Beezi – bee’s knees of spelling bees
How well do you spell?
That’s the question being asked by the makers of Beezi, the spelling game.
In the United States, spelling bees are a big deal. The granddaddy of them all is the Scripps National Spelling Bee, which is so big that it’s broadcast on ESPN. It has attracted contestants from across the United States, even from New Zealand and Guam.
Luckily, you don’t have to go that far to challenge yourself, friends and family to an around-the-kitchen-table spelling contest.
For the past few months, Beezi has been on retail shelves, offering enthusiasts a family-friendly way to have fun and learn something new.
It’s – or is it “its” ? – available in Chapters Indigo stores, where it has been selling well, according to Tony and Robyn Goldstein, the brother-and-sister team who developed the product.
Management at the bookseller’s Yonge and Eglinton store have indicated Beezi has been their No. 1 selling game over the past few weeks, Tony said.
Out of their initial production run of 3,000 units, Chapters Indigo has taken nearly 2,000. The Goldsteins have been making the rounds at toy fairs, trying to create a buzz around it.
Naturally, they’re (or is it their?) enthusiastic about the game.
“There’s nothing quite like it in the market,” said Tony.
Spelling bees are quite popular, he continued, and the game has the added benefit, in an era of social media and blogging, of improving people’s spelling skills when they’re writing a lot.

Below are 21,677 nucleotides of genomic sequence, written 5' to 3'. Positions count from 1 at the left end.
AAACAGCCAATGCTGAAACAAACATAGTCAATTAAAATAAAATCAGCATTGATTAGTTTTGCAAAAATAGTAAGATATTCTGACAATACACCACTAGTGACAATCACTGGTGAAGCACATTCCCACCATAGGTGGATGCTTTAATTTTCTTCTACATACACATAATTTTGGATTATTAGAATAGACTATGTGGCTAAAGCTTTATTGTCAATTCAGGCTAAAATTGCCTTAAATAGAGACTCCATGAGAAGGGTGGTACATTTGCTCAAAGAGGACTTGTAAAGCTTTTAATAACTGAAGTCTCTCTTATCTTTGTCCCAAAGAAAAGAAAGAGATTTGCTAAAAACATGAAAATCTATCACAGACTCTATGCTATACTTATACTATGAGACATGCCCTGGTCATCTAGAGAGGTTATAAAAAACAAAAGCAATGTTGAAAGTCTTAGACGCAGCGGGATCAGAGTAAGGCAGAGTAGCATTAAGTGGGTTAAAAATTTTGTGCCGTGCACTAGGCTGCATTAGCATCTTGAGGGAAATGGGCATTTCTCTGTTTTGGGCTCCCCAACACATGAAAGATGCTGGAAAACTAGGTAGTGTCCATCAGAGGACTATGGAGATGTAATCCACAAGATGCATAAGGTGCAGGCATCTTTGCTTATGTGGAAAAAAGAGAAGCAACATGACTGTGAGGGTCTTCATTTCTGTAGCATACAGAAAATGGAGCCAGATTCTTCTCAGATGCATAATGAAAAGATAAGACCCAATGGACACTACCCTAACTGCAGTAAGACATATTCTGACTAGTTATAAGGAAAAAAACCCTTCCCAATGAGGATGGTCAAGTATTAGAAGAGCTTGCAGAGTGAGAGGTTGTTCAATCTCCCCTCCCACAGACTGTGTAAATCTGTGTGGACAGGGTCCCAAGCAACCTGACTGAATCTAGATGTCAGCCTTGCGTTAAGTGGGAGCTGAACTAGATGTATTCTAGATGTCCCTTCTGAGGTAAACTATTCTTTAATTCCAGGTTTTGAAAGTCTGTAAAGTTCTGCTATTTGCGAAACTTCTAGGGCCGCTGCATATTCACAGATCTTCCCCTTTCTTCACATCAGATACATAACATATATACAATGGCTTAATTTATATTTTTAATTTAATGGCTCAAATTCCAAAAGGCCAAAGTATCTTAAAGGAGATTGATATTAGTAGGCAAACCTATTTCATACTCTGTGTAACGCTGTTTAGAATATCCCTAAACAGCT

Plus, spelling bees are really fun, said Robyn, a teacher by training.
She traced the origin of the game back a few years to the time when she worked for her brother. The staff would gather in the company’s boardroom for lunch, and to keep things interesting, Tony would challenge them to spell a word correctly.
“We had so much fun, we thought it would be a good idea to market it to the broader community,” Robyn said.
They sunk about $100,000 of their own money into the product. At a little more than $30 a game, it could take some time before they begin to show a profit. But like venture capitalists everywhere, the Goldsteins are banking on another exit.
They believe the game could become another Scrabble, with the same sort of popularity and longevity enjoyed by that word game. They’re hoping a big toy manufacturer acquires the game and buys them out.
But, Tony said, “first we need to create some credibility for the product, get some sales behind it.”
The game consists of 2,000 words on 500 cards. “Every card includes the definition of the word, the part of speech, phonetics and origin,” Robyn said.
The game is great at parties and at the cottage. “We want it to be a family game, for people to be together and not using technology,” Robyn said.